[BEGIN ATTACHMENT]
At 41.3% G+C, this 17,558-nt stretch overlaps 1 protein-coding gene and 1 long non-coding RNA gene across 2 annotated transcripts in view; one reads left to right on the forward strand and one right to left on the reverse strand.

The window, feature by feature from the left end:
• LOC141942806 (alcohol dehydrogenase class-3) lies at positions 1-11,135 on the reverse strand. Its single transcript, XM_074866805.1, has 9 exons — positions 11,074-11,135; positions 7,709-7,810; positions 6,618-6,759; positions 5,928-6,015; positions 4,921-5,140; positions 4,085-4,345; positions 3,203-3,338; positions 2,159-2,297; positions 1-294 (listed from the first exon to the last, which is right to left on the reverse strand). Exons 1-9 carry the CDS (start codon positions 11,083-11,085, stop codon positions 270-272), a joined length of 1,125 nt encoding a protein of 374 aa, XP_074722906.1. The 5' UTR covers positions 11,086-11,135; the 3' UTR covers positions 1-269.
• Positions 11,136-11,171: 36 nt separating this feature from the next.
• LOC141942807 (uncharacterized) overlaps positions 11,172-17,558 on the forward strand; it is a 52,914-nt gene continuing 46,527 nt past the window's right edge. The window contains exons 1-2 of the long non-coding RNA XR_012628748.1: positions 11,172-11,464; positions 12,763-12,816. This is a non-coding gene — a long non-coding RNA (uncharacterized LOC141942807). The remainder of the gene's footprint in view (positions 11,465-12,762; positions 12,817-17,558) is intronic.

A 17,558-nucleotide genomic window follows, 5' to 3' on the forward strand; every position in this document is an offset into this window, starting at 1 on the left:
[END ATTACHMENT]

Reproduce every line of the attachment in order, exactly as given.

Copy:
At 41.3% G+C, this 17,558-nt stretch overlaps 1 protein-coding gene and 1 long non-coding RNA gene across 2 annotated transcripts in view; one reads left to right on the forward strand and one right to left on the reverse strand.

The window, feature by feature from the left end:
• LOC141942806 (alcohol dehydrogenase class-3) lies at positions 1-11,135 on the reverse strand. Its single transcript, XM_074866805.1, has 9 exons — positions 11,074-11,135; positions 7,709-7,810; positions 6,618-6,759; positions 5,928-6,015; positions 4,921-5,140; positions 4,085-4,345; positions 3,203-3,338; positions 2,159-2,297; positions 1-294 (listed from the first exon to the last, which is right to left on the reverse strand). Exons 1-9 carry the CDS (start codon positions 11,083-11,085, stop codon positions 270-272), a joined length of 1,125 nt encoding a protein of 374 aa, XP_074722906.1. The 5' UTR covers positions 11,086-11,135; the 3' UTR covers positions 1-269.
• Positions 11,136-11,171: 36 nt separating this feature from the next.
• LOC141942807 (uncharacterized) overlaps positions 11,172-17,558 on the forward strand; it is a 52,914-nt gene continuing 46,527 nt past the window's right edge. The window contains exons 1-2 of the long non-coding RNA XR_012628748.1: positions 11,172-11,464; positions 12,763-12,816. This is a non-coding gene — a long non-coding RNA (uncharacterized LOC141942807). The remainder of the gene's footprint in view (positions 11,465-12,762; positions 12,817-17,558) is intronic.

A 17,558-nucleotide genomic window follows, 5' to 3' on the forward strand; every position in this document is an offset into this window, starting at 1 on the left: